Hooking up a printer?

Discussion in 'Wireless Networking' started by Michael Boyes, Jun 27, 2007.

  1. I am new to wireless have a Motorola wireless cable modem that was easy to
    install and works great. My question is can I hook any printer to the USB on
    the router and will it work or do I need a adapter besides a Printer to USB
    cable?
    Michael Boyes, Jun 27, 2007
    #1
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  2. John Thomas Smith, Jun 27, 2007
    #2
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  3. Michael Boyes

    Lem Guest

    Michael Boyes wrote:
    > I am new to wireless have a Motorola wireless cable modem that was easy
    > to install and works great. My question is can I hook any printer to the
    > USB on the router and will it work or do I need a adapter besides a
    > Printer to USB cable?


    You don't say which Motorola wireless cable modem you have, but the
    answer is almost certainly that you can NOT just connect "any printer"
    to the USB jack on the router.

    The USB port on the Motorola cable modem/routers with which I'm familiar
    acts as a network interface. In order to connect a printer to a network
    interface (USB or Ethernet), the printer must have its own network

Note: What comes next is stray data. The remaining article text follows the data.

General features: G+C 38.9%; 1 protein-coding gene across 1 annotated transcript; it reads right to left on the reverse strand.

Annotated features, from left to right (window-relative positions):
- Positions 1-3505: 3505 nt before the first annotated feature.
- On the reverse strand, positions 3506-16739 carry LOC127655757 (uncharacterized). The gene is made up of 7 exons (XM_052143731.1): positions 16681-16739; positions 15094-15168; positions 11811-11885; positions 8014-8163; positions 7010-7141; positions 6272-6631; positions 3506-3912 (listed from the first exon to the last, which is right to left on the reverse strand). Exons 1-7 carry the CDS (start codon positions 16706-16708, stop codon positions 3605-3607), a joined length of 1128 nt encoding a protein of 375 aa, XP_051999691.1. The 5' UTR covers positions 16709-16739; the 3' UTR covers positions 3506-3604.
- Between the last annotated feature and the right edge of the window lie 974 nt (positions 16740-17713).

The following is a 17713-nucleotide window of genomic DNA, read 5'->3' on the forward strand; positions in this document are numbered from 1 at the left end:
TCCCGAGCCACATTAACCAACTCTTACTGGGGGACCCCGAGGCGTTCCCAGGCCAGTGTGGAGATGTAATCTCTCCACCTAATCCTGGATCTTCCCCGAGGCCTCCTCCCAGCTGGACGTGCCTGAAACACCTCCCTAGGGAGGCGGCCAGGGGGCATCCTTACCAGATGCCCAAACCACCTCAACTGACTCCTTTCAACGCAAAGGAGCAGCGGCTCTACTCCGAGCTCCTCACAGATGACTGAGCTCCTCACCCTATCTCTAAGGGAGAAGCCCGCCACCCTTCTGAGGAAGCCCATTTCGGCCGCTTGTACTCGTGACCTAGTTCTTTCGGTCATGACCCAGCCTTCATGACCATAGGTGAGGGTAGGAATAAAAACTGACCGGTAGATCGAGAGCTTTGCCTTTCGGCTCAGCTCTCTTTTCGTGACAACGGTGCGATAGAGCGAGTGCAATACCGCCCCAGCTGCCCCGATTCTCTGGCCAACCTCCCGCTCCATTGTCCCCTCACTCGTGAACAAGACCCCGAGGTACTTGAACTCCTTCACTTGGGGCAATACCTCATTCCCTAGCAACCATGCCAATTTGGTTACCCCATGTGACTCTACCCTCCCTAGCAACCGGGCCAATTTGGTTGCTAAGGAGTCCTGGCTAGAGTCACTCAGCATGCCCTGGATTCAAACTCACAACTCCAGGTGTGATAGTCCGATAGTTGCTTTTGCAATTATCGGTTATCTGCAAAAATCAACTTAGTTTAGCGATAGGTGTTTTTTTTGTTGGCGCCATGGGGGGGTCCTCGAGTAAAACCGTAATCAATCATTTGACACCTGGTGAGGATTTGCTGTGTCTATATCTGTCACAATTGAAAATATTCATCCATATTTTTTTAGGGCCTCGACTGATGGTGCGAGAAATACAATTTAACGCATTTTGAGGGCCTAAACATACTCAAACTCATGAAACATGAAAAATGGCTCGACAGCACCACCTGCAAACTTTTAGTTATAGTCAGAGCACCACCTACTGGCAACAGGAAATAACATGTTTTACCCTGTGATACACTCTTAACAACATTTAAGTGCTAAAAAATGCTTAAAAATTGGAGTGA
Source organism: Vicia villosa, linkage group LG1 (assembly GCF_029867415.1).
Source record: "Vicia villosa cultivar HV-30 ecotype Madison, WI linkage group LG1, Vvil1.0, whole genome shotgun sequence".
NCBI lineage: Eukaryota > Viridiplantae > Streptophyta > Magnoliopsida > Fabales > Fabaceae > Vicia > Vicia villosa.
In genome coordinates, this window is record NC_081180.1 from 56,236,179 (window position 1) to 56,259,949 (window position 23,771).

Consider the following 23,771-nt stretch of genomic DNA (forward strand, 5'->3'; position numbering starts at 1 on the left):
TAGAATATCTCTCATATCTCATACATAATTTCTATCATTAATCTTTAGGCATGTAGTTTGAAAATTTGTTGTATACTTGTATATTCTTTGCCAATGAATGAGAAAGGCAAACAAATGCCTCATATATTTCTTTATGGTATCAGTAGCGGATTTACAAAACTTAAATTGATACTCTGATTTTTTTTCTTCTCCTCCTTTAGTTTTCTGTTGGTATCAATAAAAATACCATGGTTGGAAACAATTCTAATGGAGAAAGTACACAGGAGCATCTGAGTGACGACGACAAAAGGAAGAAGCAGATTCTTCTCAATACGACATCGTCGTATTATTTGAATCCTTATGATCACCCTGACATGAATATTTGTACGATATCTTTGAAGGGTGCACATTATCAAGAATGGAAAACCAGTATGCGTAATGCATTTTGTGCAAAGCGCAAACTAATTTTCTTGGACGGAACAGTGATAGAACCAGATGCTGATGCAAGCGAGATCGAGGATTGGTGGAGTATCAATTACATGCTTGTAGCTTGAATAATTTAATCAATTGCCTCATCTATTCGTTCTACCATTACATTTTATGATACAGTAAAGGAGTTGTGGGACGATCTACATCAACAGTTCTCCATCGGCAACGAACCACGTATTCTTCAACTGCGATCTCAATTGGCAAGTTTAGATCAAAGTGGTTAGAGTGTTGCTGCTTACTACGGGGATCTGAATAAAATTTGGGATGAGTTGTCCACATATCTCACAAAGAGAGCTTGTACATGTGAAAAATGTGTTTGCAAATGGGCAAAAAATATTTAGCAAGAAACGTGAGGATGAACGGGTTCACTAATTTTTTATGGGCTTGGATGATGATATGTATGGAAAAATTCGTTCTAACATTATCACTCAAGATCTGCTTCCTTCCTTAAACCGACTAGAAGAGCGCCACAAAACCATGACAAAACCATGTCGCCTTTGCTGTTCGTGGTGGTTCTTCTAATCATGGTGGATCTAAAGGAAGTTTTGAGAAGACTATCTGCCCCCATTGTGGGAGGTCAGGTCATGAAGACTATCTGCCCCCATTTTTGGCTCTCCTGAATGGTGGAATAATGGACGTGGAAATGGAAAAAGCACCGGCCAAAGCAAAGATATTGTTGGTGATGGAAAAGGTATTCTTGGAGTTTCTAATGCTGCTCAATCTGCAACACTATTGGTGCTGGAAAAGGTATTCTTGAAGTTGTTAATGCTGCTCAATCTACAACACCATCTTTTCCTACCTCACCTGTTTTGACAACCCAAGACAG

interface, either built-in (so-called "network-ready" printers) or a
    separate device (wired or wireless "print server").

    If you consider that when you are installing a USB printer to a
    computer, you have to install the USB driver on the computer, you'll
    realize that there is no way to install the printer's USB driver on your
    cable modem.

    You can connect your printer to a computer that in turn connects to your
    cable modem/router and share the printer with other computers connected
    to the cable modem/router. The drawback of this arrangement is that the
    computer to which the printer is connected must be powered on in order
    for the printer to be accessed by other networked computers.

    Most of the usual wifi vendors sell print server devices. Depending on
    the model, there may be a USB printer port, a parallel printer port, or
    some combination of these. Some multi-function "printers" will not
    perform all of their functions when used with print servers, so if you
    have one of these devices, some specific research is indicated.

    Depending on your printing needs and budget, you may want to buy a
    printer that has built-in network capability. I've had very good
    experience with an earlier version of the hp 6980
    http://tinyurl.com/ykwscj which has both wired and wireless network
    interfaces built-in.


    --
    Lem MS MVP -- Networking

    To the moon and back with 64 Kbits of RAM and 512 Kbits of ROM.
    http://en.wikipedia.org/wiki/Apollo_Guidance_Computer
    Lem, Jun 27, 2007
    #3
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